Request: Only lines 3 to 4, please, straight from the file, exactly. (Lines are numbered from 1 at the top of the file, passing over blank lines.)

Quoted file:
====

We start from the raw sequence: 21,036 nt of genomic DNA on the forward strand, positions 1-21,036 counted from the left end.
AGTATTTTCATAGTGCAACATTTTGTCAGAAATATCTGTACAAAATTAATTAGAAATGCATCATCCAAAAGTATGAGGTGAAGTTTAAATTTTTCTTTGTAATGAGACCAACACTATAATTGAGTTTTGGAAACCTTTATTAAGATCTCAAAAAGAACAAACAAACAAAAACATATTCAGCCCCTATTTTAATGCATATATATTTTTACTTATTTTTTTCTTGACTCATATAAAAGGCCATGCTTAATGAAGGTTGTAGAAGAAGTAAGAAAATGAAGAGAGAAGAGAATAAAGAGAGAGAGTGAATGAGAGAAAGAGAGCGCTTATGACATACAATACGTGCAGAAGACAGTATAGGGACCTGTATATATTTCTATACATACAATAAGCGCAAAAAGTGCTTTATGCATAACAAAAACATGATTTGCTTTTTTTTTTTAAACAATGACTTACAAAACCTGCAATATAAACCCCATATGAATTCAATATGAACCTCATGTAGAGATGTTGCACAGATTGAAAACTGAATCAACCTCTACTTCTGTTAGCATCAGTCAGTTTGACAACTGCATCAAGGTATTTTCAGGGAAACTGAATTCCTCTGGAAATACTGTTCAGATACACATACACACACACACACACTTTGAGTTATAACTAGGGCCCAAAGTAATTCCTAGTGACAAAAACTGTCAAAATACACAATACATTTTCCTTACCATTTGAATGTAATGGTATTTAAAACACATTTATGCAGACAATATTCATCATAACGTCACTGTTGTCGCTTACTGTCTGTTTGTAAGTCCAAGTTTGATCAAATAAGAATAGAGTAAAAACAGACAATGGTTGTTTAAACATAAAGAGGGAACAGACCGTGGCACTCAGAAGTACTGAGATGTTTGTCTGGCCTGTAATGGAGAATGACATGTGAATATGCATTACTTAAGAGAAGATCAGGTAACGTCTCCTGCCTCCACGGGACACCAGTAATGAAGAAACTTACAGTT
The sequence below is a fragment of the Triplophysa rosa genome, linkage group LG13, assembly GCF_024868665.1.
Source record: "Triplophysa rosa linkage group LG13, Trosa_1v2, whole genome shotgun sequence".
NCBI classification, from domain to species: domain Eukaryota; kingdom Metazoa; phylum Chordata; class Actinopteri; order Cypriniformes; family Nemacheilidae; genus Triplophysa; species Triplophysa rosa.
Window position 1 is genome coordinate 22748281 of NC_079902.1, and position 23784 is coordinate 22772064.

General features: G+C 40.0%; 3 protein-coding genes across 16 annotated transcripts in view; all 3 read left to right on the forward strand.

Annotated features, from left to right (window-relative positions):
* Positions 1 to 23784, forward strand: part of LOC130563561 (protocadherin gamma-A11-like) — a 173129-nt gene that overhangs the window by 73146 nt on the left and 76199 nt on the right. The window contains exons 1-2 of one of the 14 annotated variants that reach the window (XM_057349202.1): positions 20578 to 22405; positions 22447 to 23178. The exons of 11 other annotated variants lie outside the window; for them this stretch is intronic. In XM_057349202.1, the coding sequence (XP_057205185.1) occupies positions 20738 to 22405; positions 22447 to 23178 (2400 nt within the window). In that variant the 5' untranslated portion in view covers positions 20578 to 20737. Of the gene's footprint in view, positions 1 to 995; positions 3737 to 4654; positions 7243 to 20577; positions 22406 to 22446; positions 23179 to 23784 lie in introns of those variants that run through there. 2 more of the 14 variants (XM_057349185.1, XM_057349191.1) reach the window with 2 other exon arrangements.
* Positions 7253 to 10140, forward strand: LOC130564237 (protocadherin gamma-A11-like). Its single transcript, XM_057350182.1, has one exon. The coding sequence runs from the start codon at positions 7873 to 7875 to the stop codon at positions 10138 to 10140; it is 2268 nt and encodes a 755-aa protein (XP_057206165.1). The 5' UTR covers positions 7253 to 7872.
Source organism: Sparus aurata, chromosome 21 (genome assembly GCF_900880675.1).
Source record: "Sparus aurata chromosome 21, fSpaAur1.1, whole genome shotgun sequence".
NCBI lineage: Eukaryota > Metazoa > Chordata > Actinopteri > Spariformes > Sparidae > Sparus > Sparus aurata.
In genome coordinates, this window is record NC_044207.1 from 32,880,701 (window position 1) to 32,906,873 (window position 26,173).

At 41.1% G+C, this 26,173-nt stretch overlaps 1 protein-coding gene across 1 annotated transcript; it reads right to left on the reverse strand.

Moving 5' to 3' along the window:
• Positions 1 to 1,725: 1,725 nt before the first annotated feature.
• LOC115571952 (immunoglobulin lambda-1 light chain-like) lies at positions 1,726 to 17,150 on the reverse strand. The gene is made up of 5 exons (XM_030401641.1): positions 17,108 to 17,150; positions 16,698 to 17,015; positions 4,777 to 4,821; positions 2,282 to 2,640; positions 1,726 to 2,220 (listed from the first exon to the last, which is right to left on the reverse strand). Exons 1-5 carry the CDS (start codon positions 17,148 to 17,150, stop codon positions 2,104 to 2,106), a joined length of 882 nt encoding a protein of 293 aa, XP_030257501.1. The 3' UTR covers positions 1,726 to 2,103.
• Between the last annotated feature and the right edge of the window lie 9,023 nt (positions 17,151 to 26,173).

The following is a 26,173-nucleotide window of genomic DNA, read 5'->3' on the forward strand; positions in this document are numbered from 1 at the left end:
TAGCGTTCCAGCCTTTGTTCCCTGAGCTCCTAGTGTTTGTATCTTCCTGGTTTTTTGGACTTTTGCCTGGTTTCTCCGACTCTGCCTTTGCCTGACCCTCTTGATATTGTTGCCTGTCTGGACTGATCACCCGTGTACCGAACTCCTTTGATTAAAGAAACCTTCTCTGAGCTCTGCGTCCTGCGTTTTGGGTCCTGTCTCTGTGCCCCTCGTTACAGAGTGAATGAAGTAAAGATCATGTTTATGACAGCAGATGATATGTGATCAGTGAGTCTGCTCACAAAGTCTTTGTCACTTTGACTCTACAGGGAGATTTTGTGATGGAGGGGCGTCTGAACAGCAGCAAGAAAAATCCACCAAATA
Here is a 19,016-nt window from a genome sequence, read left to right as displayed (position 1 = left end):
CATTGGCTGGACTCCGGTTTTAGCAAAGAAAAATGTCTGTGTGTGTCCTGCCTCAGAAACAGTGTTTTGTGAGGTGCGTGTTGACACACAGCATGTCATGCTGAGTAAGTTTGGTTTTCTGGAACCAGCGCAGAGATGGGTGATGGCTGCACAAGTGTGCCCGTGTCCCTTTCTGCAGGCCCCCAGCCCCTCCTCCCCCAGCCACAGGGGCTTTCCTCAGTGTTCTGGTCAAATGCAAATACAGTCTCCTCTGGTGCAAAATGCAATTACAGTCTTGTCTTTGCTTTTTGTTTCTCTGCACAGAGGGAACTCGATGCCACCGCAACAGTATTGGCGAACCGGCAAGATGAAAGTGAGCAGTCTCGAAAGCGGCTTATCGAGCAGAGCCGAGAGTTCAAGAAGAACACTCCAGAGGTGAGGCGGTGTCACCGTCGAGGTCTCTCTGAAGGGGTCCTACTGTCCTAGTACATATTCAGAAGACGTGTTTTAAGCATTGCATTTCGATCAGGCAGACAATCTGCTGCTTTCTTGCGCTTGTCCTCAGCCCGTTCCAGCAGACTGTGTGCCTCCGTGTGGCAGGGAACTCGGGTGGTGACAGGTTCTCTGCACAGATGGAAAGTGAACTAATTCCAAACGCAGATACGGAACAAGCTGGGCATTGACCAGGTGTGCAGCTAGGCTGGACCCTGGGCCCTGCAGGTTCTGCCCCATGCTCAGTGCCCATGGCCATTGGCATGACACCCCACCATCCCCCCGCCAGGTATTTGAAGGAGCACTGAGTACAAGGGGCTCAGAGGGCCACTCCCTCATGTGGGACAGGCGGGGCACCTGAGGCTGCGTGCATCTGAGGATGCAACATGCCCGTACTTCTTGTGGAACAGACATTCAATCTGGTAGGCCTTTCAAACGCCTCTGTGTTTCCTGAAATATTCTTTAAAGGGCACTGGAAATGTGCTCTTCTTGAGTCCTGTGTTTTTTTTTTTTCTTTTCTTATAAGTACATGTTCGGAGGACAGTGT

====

The sequence below is a fragment of the Triplophysa rosa genome, linkage group LG13, assembly GCF_024868665.1.
Source record: "Triplophysa rosa linkage group LG13, Trosa_1v2, whole genome shotgun sequence".